This is a very special word of the week. It will involve a personal reminiscence, a nerve-racking, high-stakes championship contest, and adults torturing young girls with German words.
First, the reminiscence. Back when I was a young lad, I participated in the Scripps-Howard National Spelling Bee. What is a spelling bee, some of you ask? Simple — you take young children, say a word to them, and then order them to spell the word. Because Americans are competitive folks, you have the children all compete against each other to spell various words. If you spell one word wrong, you are thrown out of the contest. If you spell it right, you go on to the next round. The words get more and more complicated. Since English has the largest vocabulary of any language, this means the words get really f#$%ing hard to spell. If you reach the final, they might throw at you totally fucked-up words like "eleemosynary" or "chthonic."
I don’t like to brag, but if there’s one thing I can do, it is spell. Think of me as a little bit like Stephen Wiltshire, the human camera. He’s autistic, but what he lacks in social skills, he makes up for in drawing ability. He can draw near-perfect pictures of buildings, or even the entire city of Rome, after seeing them only once, briefly. Like Stephen, I lack many social skills, but I can spell just about any word in the dictionary. Annihilate, daguerrotype, persiflage, or even hepatosplenomegaly, I can spell them all.
I used this odd skill to win the Houston, Texas spelling bee, and then the East Texas regional spelling bee. That won me and my family a free trip to Washington, D.C., to compete among 150 other contestants for the national spelling championship. I represented East Texas, which wasn’t really to my taste, but I did it anyway. I lost in an early round because I couldn’t spell "novena". I attribute this bitter humiliation to my parents, who were pretty secular, and to the fact that there is no mandatory religious education in Texas schools. To this day, I have a hatred of the number 9, and refuse to pronounce it. As a consolation prize, I won an entire set of the Encyclopedia Britannica. I must admit, that’s a pretty fantastic consolation prize. But I was 13, and I wanted a stereo.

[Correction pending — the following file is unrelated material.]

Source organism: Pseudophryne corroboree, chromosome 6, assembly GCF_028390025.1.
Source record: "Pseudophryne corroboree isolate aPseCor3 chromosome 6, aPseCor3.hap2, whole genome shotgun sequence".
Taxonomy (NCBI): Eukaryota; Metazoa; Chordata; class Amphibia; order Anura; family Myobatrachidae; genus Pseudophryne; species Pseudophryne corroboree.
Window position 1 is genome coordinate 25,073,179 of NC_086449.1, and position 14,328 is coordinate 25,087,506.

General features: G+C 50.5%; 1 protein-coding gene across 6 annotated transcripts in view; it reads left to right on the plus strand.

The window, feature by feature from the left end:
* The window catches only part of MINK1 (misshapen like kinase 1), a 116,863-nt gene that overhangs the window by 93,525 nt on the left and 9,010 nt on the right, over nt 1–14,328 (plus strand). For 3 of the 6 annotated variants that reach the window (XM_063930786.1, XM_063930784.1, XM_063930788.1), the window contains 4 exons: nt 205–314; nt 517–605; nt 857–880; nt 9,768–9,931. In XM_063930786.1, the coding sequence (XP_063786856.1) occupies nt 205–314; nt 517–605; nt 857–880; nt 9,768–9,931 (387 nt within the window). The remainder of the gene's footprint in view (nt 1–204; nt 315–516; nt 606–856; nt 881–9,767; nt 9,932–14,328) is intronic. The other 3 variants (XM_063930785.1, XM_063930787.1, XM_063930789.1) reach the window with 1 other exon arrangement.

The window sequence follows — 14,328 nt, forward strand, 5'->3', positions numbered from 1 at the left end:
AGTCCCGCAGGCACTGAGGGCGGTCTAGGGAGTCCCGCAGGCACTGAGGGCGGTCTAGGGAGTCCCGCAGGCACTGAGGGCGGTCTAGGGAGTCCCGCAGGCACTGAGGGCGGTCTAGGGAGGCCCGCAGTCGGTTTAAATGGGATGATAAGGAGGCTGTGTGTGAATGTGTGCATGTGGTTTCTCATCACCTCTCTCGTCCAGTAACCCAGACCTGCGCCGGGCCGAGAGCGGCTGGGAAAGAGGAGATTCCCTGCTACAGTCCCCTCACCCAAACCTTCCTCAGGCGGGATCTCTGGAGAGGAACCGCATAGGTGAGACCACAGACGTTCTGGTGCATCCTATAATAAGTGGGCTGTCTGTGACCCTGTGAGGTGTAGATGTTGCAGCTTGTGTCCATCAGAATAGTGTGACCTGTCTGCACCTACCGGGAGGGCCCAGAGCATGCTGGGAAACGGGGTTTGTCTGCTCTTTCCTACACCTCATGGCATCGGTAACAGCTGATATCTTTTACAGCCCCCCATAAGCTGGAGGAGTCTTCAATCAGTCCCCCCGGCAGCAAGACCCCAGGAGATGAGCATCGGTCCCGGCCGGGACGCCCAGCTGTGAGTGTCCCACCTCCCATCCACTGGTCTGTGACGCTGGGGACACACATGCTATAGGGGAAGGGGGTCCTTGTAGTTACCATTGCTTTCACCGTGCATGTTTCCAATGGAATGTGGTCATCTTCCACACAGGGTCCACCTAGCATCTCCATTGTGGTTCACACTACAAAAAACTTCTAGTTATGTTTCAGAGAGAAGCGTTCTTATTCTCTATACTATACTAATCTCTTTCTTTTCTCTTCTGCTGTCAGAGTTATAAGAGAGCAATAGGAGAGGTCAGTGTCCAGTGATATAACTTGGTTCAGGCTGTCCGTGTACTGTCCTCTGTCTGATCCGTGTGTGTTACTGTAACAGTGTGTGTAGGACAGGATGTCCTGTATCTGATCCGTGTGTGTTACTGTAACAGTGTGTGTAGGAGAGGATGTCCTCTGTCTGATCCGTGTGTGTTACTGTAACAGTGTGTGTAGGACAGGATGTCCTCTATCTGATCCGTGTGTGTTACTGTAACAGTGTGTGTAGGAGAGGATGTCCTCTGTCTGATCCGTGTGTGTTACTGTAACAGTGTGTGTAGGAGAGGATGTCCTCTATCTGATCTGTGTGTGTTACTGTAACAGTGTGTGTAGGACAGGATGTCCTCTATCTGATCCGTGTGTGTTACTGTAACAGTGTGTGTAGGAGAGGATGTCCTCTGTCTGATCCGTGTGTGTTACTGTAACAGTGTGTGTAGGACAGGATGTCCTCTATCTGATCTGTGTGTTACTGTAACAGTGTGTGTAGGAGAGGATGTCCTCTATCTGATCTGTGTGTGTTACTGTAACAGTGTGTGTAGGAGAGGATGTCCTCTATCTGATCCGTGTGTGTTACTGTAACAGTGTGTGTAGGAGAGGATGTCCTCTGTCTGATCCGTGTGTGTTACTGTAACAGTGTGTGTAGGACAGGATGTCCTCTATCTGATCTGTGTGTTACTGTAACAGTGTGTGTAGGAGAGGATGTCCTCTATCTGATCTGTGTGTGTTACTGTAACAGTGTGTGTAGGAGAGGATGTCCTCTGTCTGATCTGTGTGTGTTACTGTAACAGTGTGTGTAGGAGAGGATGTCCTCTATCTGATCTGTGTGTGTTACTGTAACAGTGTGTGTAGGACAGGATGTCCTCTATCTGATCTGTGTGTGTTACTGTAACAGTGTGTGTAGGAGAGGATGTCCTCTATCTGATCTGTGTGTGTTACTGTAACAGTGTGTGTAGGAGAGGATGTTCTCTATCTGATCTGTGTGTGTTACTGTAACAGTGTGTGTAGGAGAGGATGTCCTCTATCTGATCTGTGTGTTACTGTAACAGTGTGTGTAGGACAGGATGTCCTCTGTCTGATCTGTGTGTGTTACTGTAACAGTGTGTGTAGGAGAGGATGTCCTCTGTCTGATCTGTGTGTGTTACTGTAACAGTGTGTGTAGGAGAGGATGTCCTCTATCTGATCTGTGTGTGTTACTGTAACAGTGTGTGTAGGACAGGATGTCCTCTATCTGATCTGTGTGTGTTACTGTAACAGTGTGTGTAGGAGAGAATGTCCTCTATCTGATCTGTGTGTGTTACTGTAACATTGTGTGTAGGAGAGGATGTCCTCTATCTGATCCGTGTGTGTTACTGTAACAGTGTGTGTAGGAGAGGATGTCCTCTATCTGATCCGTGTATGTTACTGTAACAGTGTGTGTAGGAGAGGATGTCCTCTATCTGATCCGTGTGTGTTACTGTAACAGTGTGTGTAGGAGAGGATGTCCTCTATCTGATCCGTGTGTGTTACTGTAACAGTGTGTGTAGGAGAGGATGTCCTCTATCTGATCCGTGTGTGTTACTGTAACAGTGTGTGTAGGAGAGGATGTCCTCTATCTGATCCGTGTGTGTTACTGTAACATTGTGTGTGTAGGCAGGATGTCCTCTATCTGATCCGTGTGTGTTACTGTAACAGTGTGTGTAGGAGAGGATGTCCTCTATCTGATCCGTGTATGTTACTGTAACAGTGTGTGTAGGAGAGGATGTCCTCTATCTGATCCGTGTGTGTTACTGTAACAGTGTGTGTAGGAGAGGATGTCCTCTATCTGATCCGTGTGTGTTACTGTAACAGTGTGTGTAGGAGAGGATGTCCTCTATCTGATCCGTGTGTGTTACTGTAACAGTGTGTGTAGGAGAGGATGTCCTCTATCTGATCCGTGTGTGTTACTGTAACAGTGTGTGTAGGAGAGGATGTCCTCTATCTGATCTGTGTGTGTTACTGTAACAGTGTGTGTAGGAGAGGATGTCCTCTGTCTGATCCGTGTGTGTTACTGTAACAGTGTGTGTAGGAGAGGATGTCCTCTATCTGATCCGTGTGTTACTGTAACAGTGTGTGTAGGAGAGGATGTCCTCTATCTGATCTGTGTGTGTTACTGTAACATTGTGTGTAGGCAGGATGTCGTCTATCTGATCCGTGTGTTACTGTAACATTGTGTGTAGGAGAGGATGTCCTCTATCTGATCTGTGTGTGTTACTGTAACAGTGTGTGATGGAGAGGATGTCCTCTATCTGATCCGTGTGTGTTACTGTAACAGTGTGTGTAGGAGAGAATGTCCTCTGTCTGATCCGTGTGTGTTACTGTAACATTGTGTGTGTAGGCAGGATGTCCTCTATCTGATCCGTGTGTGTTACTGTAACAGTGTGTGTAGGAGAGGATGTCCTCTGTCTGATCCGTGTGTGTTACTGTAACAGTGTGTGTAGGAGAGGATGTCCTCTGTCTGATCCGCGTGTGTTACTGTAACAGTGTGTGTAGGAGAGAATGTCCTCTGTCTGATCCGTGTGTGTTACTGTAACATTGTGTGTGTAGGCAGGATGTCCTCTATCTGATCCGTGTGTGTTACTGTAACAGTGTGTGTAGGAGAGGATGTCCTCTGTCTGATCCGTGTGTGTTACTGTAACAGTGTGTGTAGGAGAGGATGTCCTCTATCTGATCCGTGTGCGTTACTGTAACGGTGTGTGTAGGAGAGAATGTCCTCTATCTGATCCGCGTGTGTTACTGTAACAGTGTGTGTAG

End of personal reminiscience. Now on to the contemporary relevance of all this. On Thursday, the final round of this year’s National Spelling bee took place on national television. The kids who make it to the final round are the cream of the crop. They’re odd, they’re bright, they love words, and they’ve usually been drilled by their over-achieving parents to memorize the craziest words you’ve never heard of.
If you want to stump these blooming nerds, you’re going to need a really freakish, unspellable word. You know where to turn. To German! The New York Times reports a coincidence too freakish to be believed: the winner won the contest because she could spell Ursprache, and the second-place finisher was cheated out of the title because she couldn’t spell Weltschmerz:
WASHINGTON (AP) — A 13-year-old New Jersey girl making her fifth straight appearance at the Scripps National Spelling Bee rattled off ”ursprache” to claim the title of America’s best speller Thursday on prime-time television.
Katharine Close, an eighth-grader at the H.W. Mountz School in Spring Lake, N.J., is the first girl since 1999 to win the national spelling title. She stepped back from the microphone and put her hands to her mouth upon being declared the winner. She recognized the word as soon as she heard it.
”I couldn’t believe it. I knew I knew how to spell the word and I was just in shock,” said Katharine, who tied for seventh-place last year. ”I couldn’t believe I would win.”
Runner-up was Finola Mei Hwa Hackett, a 14-year-old Canadian, a confident speller during two days of competition who nonetheless stumbled on ”weltschmerz.” The word means a type of mental depression.
A type of mental depression? Well, that’s a start, I suppose. German wikipedia defines Weltschmerz ("world-pain") thus: "A concept introduced by Jean Paul for a feeling of grief and painful melancholy one feels when observing the state of the world. The feeling stems from one’s own inadequacies, which are simultaneously seen as the inadequacies of the world. The concept is linked to pessimism, resignation, and the flight from reality."
We’re on very German territory here, so I’ll end with another German quote, which might console the bitterly disappointed runner-up: "The fact that various agonies of life take turns with one another makes life bearable." (Christian Friedrich Hebbel).